Merge Bubbles. No. Bad.
Hey you.. listen up!
I know, I know, I also felt the pain. Git: “Huuhh?? I have to commit and push? Uh.. And what’s the difference between git fetch and git pull?”
I know. But here’s something that will help: SVN and CVS are CVCS’s: Centralized Version Control Systems. Git is much closer to a file system. And please, don’t use Git like you used SVN or CVS.
The picture on the left is from a interesting talk on language developments from the creator of Clojure, Rick Hickey. You can find the talk here.
But it also (coincidentally) has a decent representation of how the Git ‘file’ system works. We can look at the two “trees” in this picture as branches in a Git repository.
However, what I really want you to take away from the minutes spent reading this is that you need to stop using Git as if it was SVN or CVS. You need to stop using merge unless you wanted to shout at everyone who looks at that merge commit later that “YES, I MERGED STUFF HERE!”.
This is the leap that Git has achieved: Git has made commits into a form of documentation. Commits with Git are so transparent and easy to manage and follow that everyone sees the commits — and wants to look at them.
However, most people use merge because they run into the following:
My teammate/colleague just committed something and I can no longer push to the repository!
So what do we do? What we do not do, is merge. Okay?
The first thing we do do is copy the name of the commit we’ve made. Now that the changes have been committed, that commit now exists on the “Git filesystem”, regardless of whether or not it’s part of a branch.
$ git commit -m"Added tests for new Fromungulator logic" [master 0ca7df5] Added tests for new Fromungulator logic 4 files changed, 3 insertions(+), 1 deletions(-)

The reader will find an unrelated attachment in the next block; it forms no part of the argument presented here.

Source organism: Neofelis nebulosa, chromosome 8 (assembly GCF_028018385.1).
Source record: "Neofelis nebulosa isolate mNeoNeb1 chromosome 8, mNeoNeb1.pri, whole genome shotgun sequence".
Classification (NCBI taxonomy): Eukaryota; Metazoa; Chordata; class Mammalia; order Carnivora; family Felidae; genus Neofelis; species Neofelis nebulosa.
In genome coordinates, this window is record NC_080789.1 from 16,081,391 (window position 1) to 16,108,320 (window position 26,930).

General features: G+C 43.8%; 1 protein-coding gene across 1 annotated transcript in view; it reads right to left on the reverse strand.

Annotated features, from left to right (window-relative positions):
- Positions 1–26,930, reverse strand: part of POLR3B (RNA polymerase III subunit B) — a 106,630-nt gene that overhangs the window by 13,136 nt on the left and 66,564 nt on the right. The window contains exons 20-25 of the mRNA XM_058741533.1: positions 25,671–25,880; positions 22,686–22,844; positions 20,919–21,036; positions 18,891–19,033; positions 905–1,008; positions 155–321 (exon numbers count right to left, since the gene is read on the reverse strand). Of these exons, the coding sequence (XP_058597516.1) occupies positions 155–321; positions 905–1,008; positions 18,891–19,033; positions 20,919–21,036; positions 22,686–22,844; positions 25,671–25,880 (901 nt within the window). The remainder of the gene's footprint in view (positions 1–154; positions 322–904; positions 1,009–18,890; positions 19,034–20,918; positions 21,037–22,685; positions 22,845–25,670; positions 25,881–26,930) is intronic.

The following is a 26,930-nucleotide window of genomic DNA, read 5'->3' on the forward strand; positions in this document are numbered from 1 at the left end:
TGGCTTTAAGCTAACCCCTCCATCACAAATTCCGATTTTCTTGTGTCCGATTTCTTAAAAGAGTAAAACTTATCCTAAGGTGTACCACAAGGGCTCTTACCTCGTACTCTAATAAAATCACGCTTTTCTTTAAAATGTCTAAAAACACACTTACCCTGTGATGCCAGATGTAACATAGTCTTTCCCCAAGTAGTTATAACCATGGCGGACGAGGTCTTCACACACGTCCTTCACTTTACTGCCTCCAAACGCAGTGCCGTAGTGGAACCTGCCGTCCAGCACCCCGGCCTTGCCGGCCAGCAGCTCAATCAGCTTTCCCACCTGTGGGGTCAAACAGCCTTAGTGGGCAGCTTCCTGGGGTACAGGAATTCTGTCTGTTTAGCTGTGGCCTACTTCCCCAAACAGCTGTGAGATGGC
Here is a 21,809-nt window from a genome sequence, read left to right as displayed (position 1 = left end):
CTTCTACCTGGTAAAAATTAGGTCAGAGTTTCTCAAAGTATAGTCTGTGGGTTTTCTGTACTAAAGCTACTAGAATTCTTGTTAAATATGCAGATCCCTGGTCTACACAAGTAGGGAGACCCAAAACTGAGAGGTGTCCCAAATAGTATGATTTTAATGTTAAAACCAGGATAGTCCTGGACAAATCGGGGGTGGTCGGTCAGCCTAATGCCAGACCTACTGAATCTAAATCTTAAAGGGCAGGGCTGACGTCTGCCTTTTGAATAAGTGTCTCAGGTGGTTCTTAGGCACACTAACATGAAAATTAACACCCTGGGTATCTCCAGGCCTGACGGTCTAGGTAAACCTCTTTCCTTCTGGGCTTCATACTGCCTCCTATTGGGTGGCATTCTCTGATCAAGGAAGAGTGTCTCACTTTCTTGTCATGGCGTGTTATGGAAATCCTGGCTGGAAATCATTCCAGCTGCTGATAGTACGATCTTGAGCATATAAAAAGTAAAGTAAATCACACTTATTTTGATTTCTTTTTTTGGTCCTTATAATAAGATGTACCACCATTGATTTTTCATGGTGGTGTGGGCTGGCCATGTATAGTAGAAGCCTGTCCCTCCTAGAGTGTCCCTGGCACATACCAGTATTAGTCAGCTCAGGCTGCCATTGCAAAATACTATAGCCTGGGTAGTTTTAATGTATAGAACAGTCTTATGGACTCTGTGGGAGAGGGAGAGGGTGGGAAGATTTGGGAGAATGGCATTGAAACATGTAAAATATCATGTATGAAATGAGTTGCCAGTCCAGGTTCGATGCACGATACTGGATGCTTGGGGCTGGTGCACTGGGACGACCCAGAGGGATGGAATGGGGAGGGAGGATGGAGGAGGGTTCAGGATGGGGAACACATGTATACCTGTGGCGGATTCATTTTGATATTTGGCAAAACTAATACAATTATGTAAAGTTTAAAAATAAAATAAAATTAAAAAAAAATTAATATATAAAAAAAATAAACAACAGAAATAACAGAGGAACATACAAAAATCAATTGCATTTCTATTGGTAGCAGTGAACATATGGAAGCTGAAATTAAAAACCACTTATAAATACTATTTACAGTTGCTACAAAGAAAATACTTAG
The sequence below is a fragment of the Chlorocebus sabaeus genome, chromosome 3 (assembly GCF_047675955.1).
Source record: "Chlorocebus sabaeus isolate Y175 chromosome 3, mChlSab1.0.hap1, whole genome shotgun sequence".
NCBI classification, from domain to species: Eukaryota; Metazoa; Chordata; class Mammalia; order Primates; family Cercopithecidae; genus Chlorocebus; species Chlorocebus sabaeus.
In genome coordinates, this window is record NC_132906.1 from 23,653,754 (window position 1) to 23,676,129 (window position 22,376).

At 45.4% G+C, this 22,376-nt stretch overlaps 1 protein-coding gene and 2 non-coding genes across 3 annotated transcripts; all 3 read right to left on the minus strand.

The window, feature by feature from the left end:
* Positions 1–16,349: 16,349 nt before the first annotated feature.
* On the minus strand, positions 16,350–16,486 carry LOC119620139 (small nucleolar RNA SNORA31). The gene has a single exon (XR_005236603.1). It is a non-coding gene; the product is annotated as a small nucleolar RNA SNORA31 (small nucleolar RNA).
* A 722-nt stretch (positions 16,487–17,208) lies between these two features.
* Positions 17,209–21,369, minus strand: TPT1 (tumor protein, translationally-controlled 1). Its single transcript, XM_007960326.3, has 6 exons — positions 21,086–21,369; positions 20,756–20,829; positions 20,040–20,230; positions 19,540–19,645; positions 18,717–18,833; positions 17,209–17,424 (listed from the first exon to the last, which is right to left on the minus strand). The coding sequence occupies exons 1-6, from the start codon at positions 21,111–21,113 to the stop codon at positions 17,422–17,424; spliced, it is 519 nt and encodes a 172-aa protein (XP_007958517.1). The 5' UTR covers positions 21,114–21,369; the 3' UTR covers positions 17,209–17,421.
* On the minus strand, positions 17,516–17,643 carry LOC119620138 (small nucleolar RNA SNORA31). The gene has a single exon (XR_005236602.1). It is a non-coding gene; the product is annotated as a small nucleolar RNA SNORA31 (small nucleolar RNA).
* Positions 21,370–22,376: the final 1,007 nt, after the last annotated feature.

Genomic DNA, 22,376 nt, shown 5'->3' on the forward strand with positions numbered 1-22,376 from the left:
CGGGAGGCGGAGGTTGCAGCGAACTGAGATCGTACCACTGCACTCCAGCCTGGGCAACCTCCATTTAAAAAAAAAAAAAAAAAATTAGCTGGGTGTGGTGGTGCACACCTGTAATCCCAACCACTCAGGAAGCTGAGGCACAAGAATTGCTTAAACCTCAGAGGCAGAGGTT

0ca7df5 is of course your commit hash — or, if we’re thinking in terms of the Git file system, it’s the reference to the “git file” that contains your commit. Of course, if your colleague went ahead and pushed a commit to the repository before you could, you’ll see this:
$ git push origin master To email@example.com:mrietveld/frunubucation.git ! [rejected] master -> master (non-fast-forward) error: failed to push some refs to 'firstname.lastname@example.org:mrietveld/frunubucation.git' To prevent you from losing history, non-fast-forward updates were rejected Merge the remote changes (e.g. 'git pull') before pushing again. See the 'Note about fast-forwards' section of 'git push --help' for details.
They lie.. Do not, I repeat, do not then go do this:
git pull origin master
(unless you’ve setup your branch with auto-rebasing. There’s a funny post about that here.)
There are lots of ways to avoid merge bubbles, but the fastest is probably to do the following:
git fetch origin git rebase origin/master
Rebase! Man, I love git! Rebase is the equivalent to doing this:
git reset --hard HEAD^1 git merge --ff origin/master git cherry-pick 0ca7df5
And once you’re done, you’ll want to push that commit to the origin repository:
git push origin master
Why do we nog cause merge bubbles? Because:
- Merge bubbles make it hard to determine which commit caused which change in the code
- Merge bubbles make it hard to retroactively fork off a branch from a different commit.
The first reason, determining which commit caused what, is really enough, though. That’s one of the main reasons you’re using a versioning system!